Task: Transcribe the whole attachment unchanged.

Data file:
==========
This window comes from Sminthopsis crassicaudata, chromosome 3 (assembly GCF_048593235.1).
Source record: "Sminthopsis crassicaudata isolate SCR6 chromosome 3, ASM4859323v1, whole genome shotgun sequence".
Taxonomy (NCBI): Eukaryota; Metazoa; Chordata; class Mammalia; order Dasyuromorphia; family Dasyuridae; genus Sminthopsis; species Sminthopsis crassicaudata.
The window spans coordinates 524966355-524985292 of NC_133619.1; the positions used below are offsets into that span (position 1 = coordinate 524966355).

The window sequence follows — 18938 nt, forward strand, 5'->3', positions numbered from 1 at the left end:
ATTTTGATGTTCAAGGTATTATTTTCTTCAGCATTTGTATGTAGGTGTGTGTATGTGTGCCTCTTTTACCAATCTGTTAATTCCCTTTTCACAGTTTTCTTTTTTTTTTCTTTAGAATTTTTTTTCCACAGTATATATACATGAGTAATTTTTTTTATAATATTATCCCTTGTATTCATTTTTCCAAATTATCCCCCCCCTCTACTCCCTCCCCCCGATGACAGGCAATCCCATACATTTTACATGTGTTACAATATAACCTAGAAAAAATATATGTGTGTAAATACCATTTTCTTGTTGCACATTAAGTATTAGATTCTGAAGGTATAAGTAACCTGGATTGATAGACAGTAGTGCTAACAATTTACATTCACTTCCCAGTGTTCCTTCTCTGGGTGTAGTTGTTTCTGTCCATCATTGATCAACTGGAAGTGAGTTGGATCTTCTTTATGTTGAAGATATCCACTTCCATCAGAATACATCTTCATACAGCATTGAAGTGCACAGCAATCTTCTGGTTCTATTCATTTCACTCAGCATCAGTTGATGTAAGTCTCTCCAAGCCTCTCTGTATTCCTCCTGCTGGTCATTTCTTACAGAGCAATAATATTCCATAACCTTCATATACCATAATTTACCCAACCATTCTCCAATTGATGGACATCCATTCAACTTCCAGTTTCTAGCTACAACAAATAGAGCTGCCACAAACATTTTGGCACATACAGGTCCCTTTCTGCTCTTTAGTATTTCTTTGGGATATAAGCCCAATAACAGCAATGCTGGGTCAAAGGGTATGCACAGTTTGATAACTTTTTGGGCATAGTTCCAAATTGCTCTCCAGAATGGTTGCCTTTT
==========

This window comes from Sminthopsis crassicaudata, chromosome 3 (assembly GCF_048593235.1).
Source record: "Sminthopsis crassicaudata isolate SCR6 chromosome 3, ASM4859323v1, whole genome shotgun sequence".
Taxonomy (NCBI): Eukaryota; Metazoa; Chordata; class Mammalia; order Dasyuromorphia; family Dasyuridae; genus Sminthopsis; species Sminthopsis crassicaudata.
The window spans coordinates 524966355-524985292 of NC_133619.1; the positions used below are offsets into that span (position 1 = coordinate 524966355).

The window sequence follows — 18938 nt, forward strand, 5'->3', positions numbered from 1 at the left end:
ATTTTGATGTTCAAGGTATTATTTTCTTCAGCATTTGTATGTAGGTGTGTGTATGTGTGCCTCTTTTACCAATCTGTTAATTCCCTTTTCACAGTTTTCTTTTTTTTTTCTTTAGAATTTTTTTTCCACAGTATATATACATGAGTAATTTTTTTTATAATATTATCCCTTGTATTCATTTTTCCAAATTATCCCCCCCCTCTACTCCCTCCCCCCGATGACAGGCAATCCCATACATTTTACATGTGTTACAATATAACCTAGAAAAAATATATGTGTGTAAATACCATTTTCTTGTTGCACATTAAGTATTAGATTCTGAAGGTATAAGTAACCTGGATTGATAGACAGTAGTGCTAACAATTTACATTCACTTCCCAGTGTTCCTTCTCTGGGTGTAGTTGTTTCTGTCCATCATTGATCAACTGGAAGTGAGTTGGATCTTCTTTATGTTGAAGATATCCACTTCCATCAGAATACATCTTCATACAGCATTGAAGTGCACAGCAATCTTCTGGTTCTATTCATTTCACTCAGCATCAGTTGATGTAAGTCTCTCCAAGCCTCTCTGTATTCCTCCTGCTGGTCATTTCTTACAGAGCAATAATATTCCATAACCTTCATATACCATAATTTACCCAACCATTCTCCAATTGATGGACATCCATTCAACTTCCAGTTTCTAGCTACAACAAATAGAGCTGCCACAAACATTTTGGCACATACAGGTCCCTTTCTGCTCTTTAGTATTTCTTTGGGATATAAGCCCAATAACAGCAATGCTGGGTCAAAGGGTATGCACAGTTTGATAACTTTTTGGGCATAGTTCCAAATTGCTCTCCAGAATGGTTGCCTTTT